- Research Article
- Open Access
Evaluating the yield of systematic screening for tuberculosis among three priority groups in Ho Chi Minh City, Viet Nam
Infectious Diseases of Poverty volume 9, Article number: 166 (2020)
In order to end tuberculosis (TB), it is necessary to expand coverage of TB care services, including systematic screening initiatives. However, more evidence is needed for groups among whom systematic screening is only conditionally recommended by the World Health Organization. This study evaluated concurrent screening in multiple target groups using community health workers (CHW).
In our two-year intervention study lasting from October 2017 to September 2019, CHWs in six districts of Ho Chi Minh City, Viet Nam verbally screened three urban priority groups: (1) household TB contacts; (2) close TB contacts; and (3) residents of urban priority areas without clear documented exposure to TB including hotspots, boarding homes and urban slums. Eligible persons were referred for further screening with chest radiography and follow-on testing with the Xpert MTB/RIF assay. Symptomatic individuals with normal or without radiography results were tested on smear microscopy. We described the TB care cascade and characteristics for each priority group, and calculated yield and number needed to screen. Subsequently, we fitted a mixed-effect logistic regression to identify the association of these target groups and secondary patient covariates with TB treatment initiation.
We verbally screened 321 020 people including 24 232 household contacts, 3182 social and close contacts and 293 606 residents of urban priority areas. This resulted in 1138 persons treated for TB, of whom 85 were household contacts, 39 were close contacts and 1014 belonged to urban priority area residents. The yield of active TB in these groups was 351, 1226 and 345 per 100 000, respectively, corresponding to numbers needed to screen of 285, 82 and 290. The fitted model showed that close contacts [adjusted odds ratio (aOR) = 2.07; 95% CI: 1.38–3.11; P < 0.001] and urban priority area residents (aOR = 2.18; 95% CI: 1.69–2.79; P < 0.001) had a greater risk of active TB than household contacts.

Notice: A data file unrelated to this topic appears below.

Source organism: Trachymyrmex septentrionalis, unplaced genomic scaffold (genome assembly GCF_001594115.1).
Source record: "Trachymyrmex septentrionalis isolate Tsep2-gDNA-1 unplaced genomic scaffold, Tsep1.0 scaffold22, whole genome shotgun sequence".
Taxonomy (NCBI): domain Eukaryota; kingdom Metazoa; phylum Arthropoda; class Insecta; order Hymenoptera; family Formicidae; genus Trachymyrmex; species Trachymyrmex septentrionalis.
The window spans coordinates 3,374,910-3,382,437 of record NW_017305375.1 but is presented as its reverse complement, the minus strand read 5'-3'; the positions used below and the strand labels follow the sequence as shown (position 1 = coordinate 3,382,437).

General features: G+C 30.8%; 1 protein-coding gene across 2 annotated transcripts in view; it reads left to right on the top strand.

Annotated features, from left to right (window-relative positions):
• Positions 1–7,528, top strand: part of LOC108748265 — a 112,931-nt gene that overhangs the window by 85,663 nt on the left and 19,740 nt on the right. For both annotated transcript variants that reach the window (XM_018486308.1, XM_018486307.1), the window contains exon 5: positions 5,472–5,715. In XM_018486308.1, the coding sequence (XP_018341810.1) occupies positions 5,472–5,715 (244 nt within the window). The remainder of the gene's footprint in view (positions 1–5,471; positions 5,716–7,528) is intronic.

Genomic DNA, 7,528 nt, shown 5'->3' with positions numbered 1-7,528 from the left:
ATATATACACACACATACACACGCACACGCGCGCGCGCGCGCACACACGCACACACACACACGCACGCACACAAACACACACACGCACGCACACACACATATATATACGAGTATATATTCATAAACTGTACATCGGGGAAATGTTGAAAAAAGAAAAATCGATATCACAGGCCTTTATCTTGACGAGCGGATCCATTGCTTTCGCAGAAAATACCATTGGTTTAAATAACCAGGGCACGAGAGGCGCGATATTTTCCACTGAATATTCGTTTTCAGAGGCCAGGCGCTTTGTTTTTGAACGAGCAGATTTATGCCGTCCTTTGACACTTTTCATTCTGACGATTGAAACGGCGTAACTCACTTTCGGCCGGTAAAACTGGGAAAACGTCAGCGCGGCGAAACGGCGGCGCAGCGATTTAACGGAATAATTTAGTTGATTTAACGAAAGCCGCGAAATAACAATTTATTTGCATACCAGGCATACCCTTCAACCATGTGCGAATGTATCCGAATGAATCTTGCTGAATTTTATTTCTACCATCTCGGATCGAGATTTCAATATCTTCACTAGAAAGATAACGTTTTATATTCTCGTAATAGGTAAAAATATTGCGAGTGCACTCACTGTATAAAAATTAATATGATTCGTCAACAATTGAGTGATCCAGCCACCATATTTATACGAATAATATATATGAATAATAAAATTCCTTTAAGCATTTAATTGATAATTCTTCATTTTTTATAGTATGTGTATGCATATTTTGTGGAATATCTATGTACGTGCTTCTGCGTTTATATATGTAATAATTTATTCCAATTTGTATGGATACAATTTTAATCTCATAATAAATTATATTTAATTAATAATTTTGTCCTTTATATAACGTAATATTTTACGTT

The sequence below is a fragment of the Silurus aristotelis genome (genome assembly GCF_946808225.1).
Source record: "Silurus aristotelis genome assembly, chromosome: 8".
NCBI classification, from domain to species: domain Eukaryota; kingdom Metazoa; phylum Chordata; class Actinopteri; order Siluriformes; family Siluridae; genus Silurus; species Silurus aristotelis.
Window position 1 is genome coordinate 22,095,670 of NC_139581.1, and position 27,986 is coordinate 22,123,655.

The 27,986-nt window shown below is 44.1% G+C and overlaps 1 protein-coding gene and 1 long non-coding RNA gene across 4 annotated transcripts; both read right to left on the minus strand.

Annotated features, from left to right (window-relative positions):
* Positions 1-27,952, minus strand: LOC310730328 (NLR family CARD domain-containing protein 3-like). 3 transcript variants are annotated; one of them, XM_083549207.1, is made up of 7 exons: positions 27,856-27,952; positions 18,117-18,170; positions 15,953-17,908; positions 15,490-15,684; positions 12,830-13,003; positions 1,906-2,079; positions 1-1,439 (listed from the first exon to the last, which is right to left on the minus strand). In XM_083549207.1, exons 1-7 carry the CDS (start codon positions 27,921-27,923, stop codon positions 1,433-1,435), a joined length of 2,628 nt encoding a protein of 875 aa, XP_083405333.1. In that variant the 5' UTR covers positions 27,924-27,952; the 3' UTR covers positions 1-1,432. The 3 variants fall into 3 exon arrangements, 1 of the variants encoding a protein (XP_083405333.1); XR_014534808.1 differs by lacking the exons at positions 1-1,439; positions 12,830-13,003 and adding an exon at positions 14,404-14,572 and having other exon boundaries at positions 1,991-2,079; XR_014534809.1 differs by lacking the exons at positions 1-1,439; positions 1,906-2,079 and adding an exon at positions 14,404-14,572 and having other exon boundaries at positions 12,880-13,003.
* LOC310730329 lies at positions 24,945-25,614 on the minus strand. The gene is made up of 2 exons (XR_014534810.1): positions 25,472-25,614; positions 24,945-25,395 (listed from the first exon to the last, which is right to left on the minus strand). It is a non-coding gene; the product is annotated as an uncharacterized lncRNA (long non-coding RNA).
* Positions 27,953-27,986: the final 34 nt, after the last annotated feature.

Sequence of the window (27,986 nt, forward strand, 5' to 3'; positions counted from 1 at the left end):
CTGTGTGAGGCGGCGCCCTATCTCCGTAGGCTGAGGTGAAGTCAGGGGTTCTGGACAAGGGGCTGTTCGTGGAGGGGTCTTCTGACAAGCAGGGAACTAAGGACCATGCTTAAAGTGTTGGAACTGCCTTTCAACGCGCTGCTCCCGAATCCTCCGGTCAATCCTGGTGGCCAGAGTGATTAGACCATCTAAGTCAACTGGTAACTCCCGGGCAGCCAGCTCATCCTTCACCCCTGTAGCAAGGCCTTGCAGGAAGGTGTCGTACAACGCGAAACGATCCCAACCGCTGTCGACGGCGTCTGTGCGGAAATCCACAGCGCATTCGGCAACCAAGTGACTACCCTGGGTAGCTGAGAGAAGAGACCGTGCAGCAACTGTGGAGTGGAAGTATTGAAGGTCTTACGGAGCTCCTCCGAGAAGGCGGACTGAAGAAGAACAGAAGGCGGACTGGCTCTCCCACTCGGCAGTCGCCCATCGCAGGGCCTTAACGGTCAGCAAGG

The study detected a large number of unreached persons with TB, but most of them were not among persons in contact with an index patient. Therefore, while programs should continue to optimize screening in contacts, to close the detection gap in high TB burden settings such as Viet Nam, coverage must be expanded to persons without documented exposure such as residents in hotspots, boarding homes and urban slums.
Tuberculosis (TB) remains an intractable public health issue. An estimated 10 million persons develop active TB disease and about 1.6 million people die of TB annually . Over the past decade, this disease has garnered greater attention and investment [2,3,4,5,6]. This has led to unprecedented levels of TB patients detected and cured. Nevertheless, declines in TB incidence remain too slow to meet global ambitions to end TB by 2030 . A key reason for this slow rate of decline is the “detection gap”, defined as the 3‒4 million TB patients unreached by national TB control programs (NTP) each year . This gap continues to cause avoidable deaths and fuel transmission of TB .
Traditionally, NTPs have relied on passive case finding to detect TB patients. Recognizing that early detection is an essential approach to improve outcomes and abate transmission, the World Health Organization (WHO) recommends systematic screening in key affected populations. However, the number of groups universally recommended for systematic screening remains limited. Strongly recommended groups include household contacts and other close contacts of TB patients, persons living with HIV and persons with silica exposure . Consequently, few persons are actively screened and national programs miss the opportunity to reach more persons suffering from TB . Screening may be expanded to other groups such as urban slum dwellers and migrants, but these recommendations remain conditional . The conditionality derives from the uncertainty that the benefits would outweigh associated costs. This uncertainty is rooted in the lack of documented benefit given the resource intensity of active case finding (ACF) . The paucity of evidence was particularly highlighted among healthcare workers, previously-treated TB patients, and migrants .